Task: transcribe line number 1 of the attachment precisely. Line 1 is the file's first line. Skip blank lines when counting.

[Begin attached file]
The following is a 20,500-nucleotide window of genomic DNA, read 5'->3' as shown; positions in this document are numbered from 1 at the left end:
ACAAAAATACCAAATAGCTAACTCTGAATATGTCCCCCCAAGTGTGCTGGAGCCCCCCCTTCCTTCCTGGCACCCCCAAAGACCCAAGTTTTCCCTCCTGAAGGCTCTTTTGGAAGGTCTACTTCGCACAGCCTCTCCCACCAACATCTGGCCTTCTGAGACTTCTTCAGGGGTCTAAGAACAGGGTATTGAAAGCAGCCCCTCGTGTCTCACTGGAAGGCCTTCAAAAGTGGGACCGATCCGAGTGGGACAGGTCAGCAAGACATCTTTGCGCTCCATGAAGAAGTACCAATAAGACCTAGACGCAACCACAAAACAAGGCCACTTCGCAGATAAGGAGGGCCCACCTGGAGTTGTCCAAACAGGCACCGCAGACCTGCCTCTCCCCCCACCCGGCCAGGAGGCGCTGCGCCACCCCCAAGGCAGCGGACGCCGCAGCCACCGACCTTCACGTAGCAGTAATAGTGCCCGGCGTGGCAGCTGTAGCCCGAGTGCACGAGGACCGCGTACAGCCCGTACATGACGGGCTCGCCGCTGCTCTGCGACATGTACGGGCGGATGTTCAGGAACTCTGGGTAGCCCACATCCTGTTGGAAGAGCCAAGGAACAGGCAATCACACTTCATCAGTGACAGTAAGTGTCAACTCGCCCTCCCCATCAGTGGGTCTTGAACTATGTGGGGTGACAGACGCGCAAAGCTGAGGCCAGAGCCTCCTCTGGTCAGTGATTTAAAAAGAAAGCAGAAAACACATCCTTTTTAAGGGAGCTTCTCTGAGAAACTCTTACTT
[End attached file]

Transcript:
The following is a 20,500-nucleotide window of genomic DNA, read 5'->3' as shown; positions in this document are numbered from 1 at the left end: